Creeping out of hibernation…

The kittens were wild things all morning. I had to lift them out of the storage container cupboard, pull them off the hutch, and coax them out of the fine china. After that Smudge went on a major grooming spree while Lara chased her tail in the bathtub. Then they proceeded to chase each other all around the apartment and over the other cats. My senior cats were decidedly confused.

Colin stayed in his room offering commentary on different videos, interspersed with his braying laughter. I miss the giggle he used to have. Meanwhile I made vegetable soup then retreated to my room to chat with friends on Facebook and to try and calm down. It’s been two weeks since my schedule changed for Christmas break and I’ve come to realize I really need one. A schedule, not Christmas, although I could use another of those too. My anxiety has been revving up and it’s hard to concentrate or get anything done.

If you want an idea what anxiety is like, picture yourself in a car driving down the road. You go around a corner and there’s a transport truck right there in your lane! The crash is imminent and you can’t stop yourself from saying “holy hell, we’re going to die”. Except there’s no car, no road, and no transport truck. There’s just that “holy hell, we’re all going to die” feeling. And it keeps coming as waves washing over you. It’s been like that for me pretty much all day. And, yes, I’ve done my breathing.

It’s been much too cold to go out for any length of time. The temperature has ranged from the -20’s to -30s. We went next door on Thursday to help a friend and, on the way over, I thought my eyeballs were going to freeze. I didn’t even know your eyes could get cold. It felt really weird. The weather is rapidly rising today and it’s supposed to be 2C tomorrow, which is a decent temperature for a winter walk. Emma’s school starts tomorrow too and my groups start up again this week. I even see my psychiatrist and I’m planning on showing him my list of questions.

Up until Christmas break I’d been either walking to or from my groups. Thanks to the weather this week, I should be able to continue with the walks, hopefully indefinitely, although I wouldn’t be surprised if we have another cold spell. Disappointed but not surprised.

I was too anxious to go outside today but Colin had some things to buy and went out instead. He needed a battery for starters as our smoke detector’s battery failed last night. Why do they only fail at three am? I don’t think I’ve ever, in my whole life, had a detector start beeping at 8pm. Colin needs a box of envelopes too because it looks like he’s getting reimbursed for the money he was scammed out of. Which is amazing.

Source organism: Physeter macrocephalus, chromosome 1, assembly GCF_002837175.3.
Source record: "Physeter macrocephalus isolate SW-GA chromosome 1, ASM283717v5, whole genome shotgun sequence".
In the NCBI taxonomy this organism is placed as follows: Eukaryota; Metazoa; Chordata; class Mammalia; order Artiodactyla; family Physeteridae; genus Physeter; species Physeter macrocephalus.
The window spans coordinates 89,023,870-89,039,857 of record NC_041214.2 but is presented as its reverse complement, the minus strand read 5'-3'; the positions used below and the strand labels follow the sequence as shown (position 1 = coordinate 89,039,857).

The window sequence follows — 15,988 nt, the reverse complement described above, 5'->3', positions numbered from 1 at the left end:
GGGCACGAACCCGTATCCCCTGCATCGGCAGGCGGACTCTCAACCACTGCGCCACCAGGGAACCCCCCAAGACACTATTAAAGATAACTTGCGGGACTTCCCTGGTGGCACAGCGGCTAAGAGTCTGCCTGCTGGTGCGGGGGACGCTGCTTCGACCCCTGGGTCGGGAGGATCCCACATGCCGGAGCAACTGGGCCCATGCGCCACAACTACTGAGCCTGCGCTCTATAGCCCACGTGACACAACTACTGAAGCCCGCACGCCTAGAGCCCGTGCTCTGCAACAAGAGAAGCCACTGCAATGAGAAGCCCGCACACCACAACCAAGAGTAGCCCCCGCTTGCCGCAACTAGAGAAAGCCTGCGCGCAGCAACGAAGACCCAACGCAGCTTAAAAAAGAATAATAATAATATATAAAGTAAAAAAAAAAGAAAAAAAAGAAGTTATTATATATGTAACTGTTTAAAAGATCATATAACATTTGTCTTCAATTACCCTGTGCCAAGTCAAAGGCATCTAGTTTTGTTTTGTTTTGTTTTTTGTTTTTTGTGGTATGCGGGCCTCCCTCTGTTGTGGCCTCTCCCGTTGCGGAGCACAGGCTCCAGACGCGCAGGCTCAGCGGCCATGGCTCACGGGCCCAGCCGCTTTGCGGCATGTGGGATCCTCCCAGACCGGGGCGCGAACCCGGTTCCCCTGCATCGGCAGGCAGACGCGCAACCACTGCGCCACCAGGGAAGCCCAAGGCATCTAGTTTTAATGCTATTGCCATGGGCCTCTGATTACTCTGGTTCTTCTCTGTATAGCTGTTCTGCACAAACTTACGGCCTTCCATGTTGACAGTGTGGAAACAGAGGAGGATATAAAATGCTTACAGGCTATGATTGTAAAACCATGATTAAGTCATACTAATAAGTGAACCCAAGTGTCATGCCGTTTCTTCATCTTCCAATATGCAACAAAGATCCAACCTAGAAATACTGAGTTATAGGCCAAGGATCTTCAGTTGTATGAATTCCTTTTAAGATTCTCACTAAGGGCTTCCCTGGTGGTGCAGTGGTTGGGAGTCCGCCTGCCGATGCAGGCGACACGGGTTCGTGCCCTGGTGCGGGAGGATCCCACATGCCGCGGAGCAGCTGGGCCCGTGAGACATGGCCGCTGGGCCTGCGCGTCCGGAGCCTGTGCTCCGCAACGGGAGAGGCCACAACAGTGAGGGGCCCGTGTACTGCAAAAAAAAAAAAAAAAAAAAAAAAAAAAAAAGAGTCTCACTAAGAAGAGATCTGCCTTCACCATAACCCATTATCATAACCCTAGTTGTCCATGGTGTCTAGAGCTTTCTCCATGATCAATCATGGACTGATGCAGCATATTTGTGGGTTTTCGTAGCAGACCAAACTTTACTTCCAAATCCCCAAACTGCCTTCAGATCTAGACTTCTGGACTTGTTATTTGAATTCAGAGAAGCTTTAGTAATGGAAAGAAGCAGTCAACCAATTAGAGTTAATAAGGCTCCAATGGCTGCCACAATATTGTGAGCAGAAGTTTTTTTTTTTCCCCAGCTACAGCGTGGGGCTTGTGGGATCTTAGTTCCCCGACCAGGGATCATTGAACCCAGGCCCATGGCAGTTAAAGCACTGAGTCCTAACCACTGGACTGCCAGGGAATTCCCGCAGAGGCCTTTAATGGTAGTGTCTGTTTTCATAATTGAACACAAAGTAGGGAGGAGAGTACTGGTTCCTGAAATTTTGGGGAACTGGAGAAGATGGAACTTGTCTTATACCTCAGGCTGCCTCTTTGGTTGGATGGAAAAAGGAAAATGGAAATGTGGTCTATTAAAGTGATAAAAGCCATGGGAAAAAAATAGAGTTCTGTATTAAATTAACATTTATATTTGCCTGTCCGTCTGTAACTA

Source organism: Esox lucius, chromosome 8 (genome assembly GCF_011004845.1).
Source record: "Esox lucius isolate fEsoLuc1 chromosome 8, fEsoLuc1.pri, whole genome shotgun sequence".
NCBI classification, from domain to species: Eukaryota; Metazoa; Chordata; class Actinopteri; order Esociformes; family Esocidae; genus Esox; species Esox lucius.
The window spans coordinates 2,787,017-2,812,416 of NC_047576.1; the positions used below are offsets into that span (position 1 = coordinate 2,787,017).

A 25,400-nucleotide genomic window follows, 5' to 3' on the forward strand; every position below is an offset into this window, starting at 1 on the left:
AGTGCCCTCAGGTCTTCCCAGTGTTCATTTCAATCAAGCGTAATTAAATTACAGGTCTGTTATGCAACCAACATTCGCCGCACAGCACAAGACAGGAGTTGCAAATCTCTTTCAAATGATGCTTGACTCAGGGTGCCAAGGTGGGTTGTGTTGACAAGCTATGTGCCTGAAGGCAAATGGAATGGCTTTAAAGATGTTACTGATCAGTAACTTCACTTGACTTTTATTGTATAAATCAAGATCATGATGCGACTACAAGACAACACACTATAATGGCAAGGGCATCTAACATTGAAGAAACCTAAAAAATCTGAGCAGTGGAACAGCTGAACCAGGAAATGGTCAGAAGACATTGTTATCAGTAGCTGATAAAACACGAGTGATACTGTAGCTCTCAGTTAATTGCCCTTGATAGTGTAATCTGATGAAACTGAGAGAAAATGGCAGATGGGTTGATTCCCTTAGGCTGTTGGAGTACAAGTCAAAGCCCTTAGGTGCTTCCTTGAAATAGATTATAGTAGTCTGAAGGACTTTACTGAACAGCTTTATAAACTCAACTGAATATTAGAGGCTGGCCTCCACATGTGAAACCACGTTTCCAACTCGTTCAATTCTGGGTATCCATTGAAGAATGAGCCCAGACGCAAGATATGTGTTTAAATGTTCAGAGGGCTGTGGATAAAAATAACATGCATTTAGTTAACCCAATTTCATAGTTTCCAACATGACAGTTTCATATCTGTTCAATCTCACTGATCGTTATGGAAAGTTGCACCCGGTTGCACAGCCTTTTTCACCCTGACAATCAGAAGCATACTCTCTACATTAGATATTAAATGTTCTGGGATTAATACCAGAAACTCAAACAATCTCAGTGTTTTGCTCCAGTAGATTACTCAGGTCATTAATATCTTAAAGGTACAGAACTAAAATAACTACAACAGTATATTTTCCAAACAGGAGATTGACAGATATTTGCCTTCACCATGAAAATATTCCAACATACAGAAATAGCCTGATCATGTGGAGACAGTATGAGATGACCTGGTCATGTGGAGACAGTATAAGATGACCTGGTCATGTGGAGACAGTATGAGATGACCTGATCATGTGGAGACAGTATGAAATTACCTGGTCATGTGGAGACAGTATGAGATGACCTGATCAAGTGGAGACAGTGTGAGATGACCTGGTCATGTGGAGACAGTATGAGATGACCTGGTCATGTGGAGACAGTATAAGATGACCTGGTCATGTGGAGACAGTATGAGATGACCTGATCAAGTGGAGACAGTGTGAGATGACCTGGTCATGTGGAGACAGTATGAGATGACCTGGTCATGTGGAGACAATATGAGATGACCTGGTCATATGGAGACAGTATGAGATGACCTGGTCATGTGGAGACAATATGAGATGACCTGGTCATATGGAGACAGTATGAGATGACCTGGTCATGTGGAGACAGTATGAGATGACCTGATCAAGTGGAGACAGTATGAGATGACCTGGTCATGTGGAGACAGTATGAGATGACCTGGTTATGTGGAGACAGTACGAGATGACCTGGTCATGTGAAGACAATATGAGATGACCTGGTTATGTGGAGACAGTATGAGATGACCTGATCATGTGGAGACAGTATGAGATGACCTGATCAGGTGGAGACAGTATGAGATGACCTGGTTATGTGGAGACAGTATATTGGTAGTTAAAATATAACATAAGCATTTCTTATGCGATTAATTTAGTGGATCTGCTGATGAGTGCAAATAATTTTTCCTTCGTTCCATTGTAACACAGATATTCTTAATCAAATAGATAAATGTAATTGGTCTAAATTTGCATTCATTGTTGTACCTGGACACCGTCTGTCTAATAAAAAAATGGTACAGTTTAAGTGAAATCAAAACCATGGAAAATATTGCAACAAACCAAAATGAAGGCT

And now the sun is slowly setting and Colin’s back home, bubbling over about his purchases and how he got a Steve Jobs movie just to see what they got wrong. And it’s time for me to make dinner. Tomorrow’s another day and, hopefully, a warmer and better one.

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Christmas chaos…

I had three days off in a row mid November and decided that would be the perfect time to decorate for Christmas. I just needed to take down our Hallowe’en decorations and convince Jeremy to move all zir RC car bits and computer parts to somewhere more inconspicuous than our couch and dining room table.

“Jeremy, we really need to clean up…”

“That’s a great idea!” zie interrupted enthusiastically. “I really need to give my room a thorough cleaning. It’ll probably be easier if the bed wasn’t in the way…”

This was so not what I had in mind!

This was so not what I had in mind!

And off zie went, dragging even more stuff into the living room while pushing the Hallowe’en decorations to, well just about anywhere (including under the couch). Luckily zie did clean up fairly quickly and we were able to bring up the decorations from storage the following evening.

Last year I figured I’d make decorating easier by leaving the tree set up with the lights and garland already in place. That way all we needed to do was put on the decorations. What could go wrong? That question was answered almost as soon as we opened the locker door.

“Mom? Did you notice the tree?” Jeremy asked.

At first I thought zie was talking about the two loose branches dangling from the side. No big deal, they’d be easy to fix. Then I looked down. The tree went to the storage locker with four plastic feet. Now it only had three. It leaned against the wall as if it had snuck into the eggnog and rum a month too early. I have no idea where it could have found alcohol but where ever that was, it had apparently left a foot. It was nowhere to be found in the locker; we even got on our hands and knees to look under the baseboard heater. And there was no way I could put our ornaments up unless I wanted to replace them all next year. I’ve been carefully collecting ornaments for the past thirty years so that would be a distinct no.